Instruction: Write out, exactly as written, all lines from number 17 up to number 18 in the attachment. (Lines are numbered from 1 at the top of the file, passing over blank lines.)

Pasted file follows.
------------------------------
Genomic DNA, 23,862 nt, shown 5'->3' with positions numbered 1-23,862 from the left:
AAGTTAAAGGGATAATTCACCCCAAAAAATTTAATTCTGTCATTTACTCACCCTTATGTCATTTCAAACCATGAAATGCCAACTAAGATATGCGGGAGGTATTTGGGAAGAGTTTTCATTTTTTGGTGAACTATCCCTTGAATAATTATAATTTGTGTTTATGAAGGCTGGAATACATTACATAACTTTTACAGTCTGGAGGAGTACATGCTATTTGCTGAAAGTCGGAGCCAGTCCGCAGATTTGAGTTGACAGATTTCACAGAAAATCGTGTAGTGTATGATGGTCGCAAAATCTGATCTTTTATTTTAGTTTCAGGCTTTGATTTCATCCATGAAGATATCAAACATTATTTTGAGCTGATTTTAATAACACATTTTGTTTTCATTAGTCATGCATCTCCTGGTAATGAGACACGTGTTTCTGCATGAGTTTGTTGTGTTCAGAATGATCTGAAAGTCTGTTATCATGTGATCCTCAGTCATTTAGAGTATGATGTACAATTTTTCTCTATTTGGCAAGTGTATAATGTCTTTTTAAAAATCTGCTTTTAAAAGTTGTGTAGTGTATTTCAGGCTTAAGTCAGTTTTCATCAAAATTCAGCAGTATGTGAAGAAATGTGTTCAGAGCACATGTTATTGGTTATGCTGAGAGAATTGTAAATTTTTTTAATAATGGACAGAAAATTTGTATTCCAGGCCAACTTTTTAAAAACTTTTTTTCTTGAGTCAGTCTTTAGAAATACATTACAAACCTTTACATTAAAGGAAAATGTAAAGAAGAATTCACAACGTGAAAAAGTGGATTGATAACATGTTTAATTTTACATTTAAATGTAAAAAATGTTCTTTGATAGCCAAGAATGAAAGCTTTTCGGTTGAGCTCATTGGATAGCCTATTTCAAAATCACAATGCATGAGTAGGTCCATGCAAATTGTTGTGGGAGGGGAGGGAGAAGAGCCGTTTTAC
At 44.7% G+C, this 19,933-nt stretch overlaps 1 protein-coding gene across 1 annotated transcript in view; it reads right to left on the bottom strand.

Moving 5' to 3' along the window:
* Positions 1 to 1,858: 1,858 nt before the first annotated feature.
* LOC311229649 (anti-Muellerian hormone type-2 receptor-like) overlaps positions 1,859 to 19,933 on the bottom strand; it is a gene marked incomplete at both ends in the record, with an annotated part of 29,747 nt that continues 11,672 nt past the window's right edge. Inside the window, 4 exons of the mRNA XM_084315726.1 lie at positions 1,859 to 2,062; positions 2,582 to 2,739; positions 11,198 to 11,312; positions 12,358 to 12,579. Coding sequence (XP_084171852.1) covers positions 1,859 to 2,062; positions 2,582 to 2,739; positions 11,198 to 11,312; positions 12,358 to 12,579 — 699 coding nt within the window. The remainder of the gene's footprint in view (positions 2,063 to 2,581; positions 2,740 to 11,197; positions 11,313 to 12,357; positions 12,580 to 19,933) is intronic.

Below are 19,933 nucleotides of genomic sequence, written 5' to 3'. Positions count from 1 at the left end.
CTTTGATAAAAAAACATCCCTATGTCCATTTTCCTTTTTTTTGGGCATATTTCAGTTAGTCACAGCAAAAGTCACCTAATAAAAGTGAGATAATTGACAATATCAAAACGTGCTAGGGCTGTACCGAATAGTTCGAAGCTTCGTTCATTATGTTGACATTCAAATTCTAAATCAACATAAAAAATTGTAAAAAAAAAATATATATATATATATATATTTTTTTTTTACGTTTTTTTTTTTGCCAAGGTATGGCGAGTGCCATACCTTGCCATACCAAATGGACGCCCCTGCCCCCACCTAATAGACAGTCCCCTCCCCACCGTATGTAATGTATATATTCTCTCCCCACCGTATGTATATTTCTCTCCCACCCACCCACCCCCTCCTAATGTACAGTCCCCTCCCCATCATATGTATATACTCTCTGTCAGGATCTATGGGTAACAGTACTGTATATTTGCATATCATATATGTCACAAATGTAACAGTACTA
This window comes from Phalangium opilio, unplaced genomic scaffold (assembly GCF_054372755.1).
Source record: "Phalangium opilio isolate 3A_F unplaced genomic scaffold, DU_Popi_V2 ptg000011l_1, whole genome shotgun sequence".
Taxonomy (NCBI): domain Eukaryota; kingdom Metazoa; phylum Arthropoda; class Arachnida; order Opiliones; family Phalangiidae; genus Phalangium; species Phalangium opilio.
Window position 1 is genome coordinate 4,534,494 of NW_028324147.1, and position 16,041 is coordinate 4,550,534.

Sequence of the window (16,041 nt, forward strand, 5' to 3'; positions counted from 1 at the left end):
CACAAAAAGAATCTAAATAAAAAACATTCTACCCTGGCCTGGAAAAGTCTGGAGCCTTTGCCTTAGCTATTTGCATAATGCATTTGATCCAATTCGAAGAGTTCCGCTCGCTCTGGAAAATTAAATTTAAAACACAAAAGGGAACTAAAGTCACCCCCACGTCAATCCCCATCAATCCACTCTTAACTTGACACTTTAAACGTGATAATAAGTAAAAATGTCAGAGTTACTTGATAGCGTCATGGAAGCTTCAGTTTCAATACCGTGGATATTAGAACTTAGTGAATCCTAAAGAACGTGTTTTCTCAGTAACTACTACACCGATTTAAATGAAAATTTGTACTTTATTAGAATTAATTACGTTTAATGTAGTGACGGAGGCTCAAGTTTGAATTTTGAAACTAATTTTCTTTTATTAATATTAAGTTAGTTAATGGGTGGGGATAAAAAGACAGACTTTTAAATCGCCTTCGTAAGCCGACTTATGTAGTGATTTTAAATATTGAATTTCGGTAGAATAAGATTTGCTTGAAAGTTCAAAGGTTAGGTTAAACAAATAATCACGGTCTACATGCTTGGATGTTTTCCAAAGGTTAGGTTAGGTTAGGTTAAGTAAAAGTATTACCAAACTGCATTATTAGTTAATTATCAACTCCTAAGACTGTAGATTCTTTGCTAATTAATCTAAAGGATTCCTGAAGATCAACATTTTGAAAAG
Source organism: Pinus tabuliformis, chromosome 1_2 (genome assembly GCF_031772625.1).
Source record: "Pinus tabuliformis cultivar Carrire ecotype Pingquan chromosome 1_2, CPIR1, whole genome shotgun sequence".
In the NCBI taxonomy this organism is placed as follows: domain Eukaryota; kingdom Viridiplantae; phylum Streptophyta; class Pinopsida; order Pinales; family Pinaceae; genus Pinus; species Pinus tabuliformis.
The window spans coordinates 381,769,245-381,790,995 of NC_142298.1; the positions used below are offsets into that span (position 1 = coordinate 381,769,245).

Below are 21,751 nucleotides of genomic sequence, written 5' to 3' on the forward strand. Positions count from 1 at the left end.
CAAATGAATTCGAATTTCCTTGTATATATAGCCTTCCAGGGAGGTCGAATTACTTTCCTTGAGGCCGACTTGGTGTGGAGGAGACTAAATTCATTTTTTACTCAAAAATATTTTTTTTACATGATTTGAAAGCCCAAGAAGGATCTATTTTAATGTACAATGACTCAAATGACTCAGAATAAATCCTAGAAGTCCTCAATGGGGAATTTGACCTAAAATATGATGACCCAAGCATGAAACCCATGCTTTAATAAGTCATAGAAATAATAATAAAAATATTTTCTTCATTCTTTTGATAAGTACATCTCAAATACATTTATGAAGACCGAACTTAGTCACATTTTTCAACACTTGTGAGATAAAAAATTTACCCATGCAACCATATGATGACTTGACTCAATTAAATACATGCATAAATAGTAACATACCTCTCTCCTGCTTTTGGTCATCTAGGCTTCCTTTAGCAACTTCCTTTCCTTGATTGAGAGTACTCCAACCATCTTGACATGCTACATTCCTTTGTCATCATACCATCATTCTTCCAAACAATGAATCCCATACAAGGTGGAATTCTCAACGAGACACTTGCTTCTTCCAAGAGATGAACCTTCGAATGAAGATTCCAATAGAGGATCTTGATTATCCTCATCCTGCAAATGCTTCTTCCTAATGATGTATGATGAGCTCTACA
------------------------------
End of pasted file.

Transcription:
In the NCBI taxonomy this organism is placed as follows: domain Eukaryota; kingdom Viridiplantae; phylum Streptophyta; class Pinopsida; order Pinales; family Pinaceae; genus Pinus; species Pinus tabuliformis.
The window spans coordinates 381,769,245-381,790,995 of NC_142298.1; the positions used below are offsets into that span (position 1 = coordinate 381,769,245).